Monthly Archives: January 2022

A Surprising Outcome with the Lord’s Prayer

Does our frequent use of the Lord’s Prayer result in it becoming a rote prayer with little power? 

Before COVID, I took communion on one or two Sundays a month to residents of a local nursing home.   One of the residents on the Alzheimer’s floor (we will call her Mary Jane) has always been eager to receive communion, but on this occasion became quite agitated and even accused me of wanting to do her harm.  I was shocked as was her attendant, who tried to calm and assure her that everything was fine.  She would have none of it, and I retreated to call on other residents.   

The next time I returned to the home, I found Mary Jane just finishing her breakfast and I asked if she wanted to receive communion.  She did not respond.  I knelt down beside her chair and asked if she would like to say the Lord’s Prayer.   I started to say it slowly, “Our Father who art in heaven…”  She quietly joined in, “Hallowed be thy name.”  As we continued, she pronounced each word in a slow deliberate fashion, “Thy – kingdom – come, thy – will – be – done, on – earth – as – it – is – in – heaven.”  She grew more emphatic, “Give – us – this- day – our – daily – bread, – and – forgive – us – our – trespasses – as – we – forgive – those – who – trespass – against – us.”  With a smile on her face and a look of accomplishment, we continued, “Lead us not into temptation, but deliver us from evil.” 

I gave her communion, and then to my surprise, she said, “I love you.”  I responded, “I love you, too, Mary Jane.”  What a contrast to my prior visit! 

In reciting the Lord’s Prayer, Mary Jane may have been recalling a prior time in her relationship with God — perhaps in church, maybe a personal prayer or a family prayer time.  We can only speculate what she may have been thinking, but it brought her a sense of joy and peace.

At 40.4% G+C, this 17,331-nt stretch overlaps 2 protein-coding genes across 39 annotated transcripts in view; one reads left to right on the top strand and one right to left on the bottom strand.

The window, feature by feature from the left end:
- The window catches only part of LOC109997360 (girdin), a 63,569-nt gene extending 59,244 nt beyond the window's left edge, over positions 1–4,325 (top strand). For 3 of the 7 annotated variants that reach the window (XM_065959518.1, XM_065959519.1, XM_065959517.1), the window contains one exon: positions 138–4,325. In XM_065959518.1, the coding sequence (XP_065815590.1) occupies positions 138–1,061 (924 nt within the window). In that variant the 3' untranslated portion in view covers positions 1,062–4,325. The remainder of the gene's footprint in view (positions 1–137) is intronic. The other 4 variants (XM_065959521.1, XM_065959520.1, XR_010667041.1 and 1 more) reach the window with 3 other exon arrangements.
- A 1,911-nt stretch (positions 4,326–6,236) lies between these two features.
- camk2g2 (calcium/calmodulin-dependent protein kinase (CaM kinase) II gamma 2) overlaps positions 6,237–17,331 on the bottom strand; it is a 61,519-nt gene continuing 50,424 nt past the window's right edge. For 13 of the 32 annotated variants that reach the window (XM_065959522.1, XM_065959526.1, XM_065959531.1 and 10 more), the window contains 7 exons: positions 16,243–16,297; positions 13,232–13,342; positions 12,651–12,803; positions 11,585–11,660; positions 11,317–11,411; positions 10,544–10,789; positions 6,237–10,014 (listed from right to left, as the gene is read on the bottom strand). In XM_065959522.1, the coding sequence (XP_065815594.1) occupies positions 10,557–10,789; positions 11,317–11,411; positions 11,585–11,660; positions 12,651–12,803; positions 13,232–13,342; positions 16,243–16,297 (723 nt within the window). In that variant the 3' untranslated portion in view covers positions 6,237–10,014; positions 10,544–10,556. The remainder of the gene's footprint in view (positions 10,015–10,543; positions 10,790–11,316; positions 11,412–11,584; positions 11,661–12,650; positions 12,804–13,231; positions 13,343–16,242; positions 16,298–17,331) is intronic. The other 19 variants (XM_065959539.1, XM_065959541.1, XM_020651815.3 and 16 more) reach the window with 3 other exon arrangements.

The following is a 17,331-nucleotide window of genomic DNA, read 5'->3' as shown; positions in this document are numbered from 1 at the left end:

We should not underestimate the power of this prayer which Jesus used to teach his disciples how to pray.  Its proclamation of the holiness and omnipotence of God, its petitions that God’s will to be done on this earth, that our daily needs be provided, that our sins be forgiven as we forgive others, and that we be protected from temptation and evil are a profound and eloquent summation of what counts most in life. 

Why should we be surprised that this prayer, testifying to the kingdom, glory and power of God, awakens a soul in the shadow of Alzheimer’s?

A good exercise for us might be to say the Lord’s Prayer very slowly as Mary Jane did, hanging on each word, and meditating on each phrase. 


“Woe to you who are complacent in Zion.” (Amos 6:1) 

During the middle of the eighth century before Christ, the prophet, Amos, was decrying those in Israel who were accumulating wealth and neglecting the poor. 

Complacency is ruinous to almost any endeavor of life – athletics, parenting, doing your job well, and living out our Christian faith.  A few years ago I read a book entitled Kisses from Katie by Katie Davis, describing her experience of going on a mission trip to Uganda over Christmas break of her senior year in high school and how it led her into full time ministry to care for and educate the poorest children of Uganda.  

The book describes multiple stories reflecting a special God-inspired love she acquired for children who live in houses of sticks, stones and mud, and sleep on hard dirt floors surrounded by filth and disease.  After returning to Uganda instead of going on to college as her parents desired, her reaction was:

“In my mind, these people had every reason to be despondent and downcast, but were the most joyful human beings I could imagine.  I learned so much from them as they made my frustrations seem small and petty and taught me just to rejoice in the simple pleasures God surrounded me with.  Once I could do this, I embraced extreme exhilaration; I felt closer to God, to myself and the people, and more alive than ever before.”

Katy is the exact opposite of being complacent.  She is full of passion for the Lord Jesus Christ, and she is bringing his presence to hundreds of children in Uganda, thirteen of whom she has since adopted as a single mother.

Like Katie, all of us who have been baptized have God dwelling within us.  Do we let his presence and love be manifested through us to the people and circumstances in our lives, or do we bury his presence through our complacency?  I wish I could say that I always embrace the same level of passion for the Lord’s call on my life as Katie’s, but I struggle with the distractions of my comfortable life.

We must remember the words of Jesus to the church of Laodicea, “I know your deeds, that you are neither cold nor hot.  I wish you were either one or the other!  So, because you are lukewarm—neither hot nor cold—I am about to spit you out of my mouth.” (Rev. 3:15)